Want more Genesis? Go fetch a copy of an ancient collection of texts known as the Pseudepigrapha, which tells (and retells) more about all of your fave characters. Learn what the twelve sons of Jacob told their own sons before their deaths and what happened to Enoch after "God took him" (4:24). It's biblical interpretation at its most creative.
Genesis isn't the only text of the Ancient Near East that explores surrogacy and all the problems it could cause. The Laws or Code of Hammurabi, which dates back to the 1800s BCE, addresses issues similar to the ones that come up in the aftermath of the Hagar affair (see Genesis 16 and 21).
Many Jews hesitate to utter the divine name YHWH (usually translated into English as Lord) and sometimes even avoid writing it (that's what's going on if you see it written as G-d). That means, when you hear Genesis read aloud, you might hear the word YHWH pronounced as adonai (Lord). Take a listen.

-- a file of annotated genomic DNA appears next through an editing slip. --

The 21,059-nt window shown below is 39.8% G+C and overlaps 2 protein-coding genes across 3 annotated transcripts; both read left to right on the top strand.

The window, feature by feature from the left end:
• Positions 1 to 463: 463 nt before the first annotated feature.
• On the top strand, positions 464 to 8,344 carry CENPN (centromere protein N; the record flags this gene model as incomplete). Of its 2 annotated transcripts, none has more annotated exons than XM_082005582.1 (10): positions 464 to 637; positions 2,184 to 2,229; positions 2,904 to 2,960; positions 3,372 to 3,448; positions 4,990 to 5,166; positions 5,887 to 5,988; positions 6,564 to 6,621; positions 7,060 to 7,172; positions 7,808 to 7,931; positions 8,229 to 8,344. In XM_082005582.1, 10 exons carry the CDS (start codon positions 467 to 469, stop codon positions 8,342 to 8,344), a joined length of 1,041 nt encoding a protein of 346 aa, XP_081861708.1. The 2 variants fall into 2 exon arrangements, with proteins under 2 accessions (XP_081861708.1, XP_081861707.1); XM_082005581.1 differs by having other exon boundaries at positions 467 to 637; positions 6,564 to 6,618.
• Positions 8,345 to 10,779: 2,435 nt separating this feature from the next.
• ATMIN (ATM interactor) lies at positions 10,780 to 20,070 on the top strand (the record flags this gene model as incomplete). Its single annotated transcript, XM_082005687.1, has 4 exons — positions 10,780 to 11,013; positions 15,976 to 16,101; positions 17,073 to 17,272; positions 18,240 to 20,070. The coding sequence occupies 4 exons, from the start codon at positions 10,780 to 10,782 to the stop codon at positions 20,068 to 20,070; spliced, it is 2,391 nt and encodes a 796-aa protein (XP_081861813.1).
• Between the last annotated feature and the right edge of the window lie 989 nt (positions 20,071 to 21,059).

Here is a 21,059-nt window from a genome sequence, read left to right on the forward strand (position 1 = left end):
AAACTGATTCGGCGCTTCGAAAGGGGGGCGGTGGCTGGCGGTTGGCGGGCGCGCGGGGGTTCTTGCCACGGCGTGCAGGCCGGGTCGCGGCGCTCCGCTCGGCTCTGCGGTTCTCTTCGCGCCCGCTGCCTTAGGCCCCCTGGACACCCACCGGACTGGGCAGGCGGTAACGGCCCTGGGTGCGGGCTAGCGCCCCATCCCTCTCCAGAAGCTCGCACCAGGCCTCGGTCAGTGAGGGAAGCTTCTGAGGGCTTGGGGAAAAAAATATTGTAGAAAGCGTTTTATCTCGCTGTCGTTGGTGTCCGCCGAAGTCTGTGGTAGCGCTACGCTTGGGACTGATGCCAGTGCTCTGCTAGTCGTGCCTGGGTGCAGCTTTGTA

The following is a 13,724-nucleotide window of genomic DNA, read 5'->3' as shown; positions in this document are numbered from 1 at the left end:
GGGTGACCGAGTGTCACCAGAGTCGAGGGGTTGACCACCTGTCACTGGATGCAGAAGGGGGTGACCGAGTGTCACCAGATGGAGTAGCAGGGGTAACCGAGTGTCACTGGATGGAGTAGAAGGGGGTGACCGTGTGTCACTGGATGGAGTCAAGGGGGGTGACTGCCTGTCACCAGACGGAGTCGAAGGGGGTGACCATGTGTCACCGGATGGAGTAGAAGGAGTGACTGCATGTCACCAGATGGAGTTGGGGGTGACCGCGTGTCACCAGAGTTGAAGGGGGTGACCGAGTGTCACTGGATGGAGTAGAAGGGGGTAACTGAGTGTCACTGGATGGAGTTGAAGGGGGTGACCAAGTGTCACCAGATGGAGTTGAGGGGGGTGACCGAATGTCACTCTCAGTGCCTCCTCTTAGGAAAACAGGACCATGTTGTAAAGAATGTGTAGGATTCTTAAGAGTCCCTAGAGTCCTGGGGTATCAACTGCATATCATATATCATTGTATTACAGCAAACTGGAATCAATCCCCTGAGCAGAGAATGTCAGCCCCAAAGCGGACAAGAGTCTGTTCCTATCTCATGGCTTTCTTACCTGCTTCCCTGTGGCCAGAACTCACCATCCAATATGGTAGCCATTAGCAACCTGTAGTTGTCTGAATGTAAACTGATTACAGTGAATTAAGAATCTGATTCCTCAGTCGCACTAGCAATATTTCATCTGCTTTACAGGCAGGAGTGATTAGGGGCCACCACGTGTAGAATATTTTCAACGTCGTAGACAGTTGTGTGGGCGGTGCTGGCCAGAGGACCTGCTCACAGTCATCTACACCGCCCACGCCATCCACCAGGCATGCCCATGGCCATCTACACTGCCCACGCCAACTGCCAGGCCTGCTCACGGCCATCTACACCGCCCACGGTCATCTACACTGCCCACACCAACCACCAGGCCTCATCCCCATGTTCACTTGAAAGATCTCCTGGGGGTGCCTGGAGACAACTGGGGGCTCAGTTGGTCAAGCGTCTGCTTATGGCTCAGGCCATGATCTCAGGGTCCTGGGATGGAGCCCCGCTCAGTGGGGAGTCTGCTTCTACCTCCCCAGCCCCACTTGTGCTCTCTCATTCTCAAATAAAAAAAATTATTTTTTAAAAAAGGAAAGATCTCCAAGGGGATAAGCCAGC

We all love the zillion versions of the Batman story, right? Well, how about another version of the flood, too? That's exactly what you'll find in a text from the Ancient Near East known as The Epic of Gilgamesh, which is nearly 4,000 years old and is among the earliest surviving pieces of literature in humankind's possession. Yeah, it's awesome.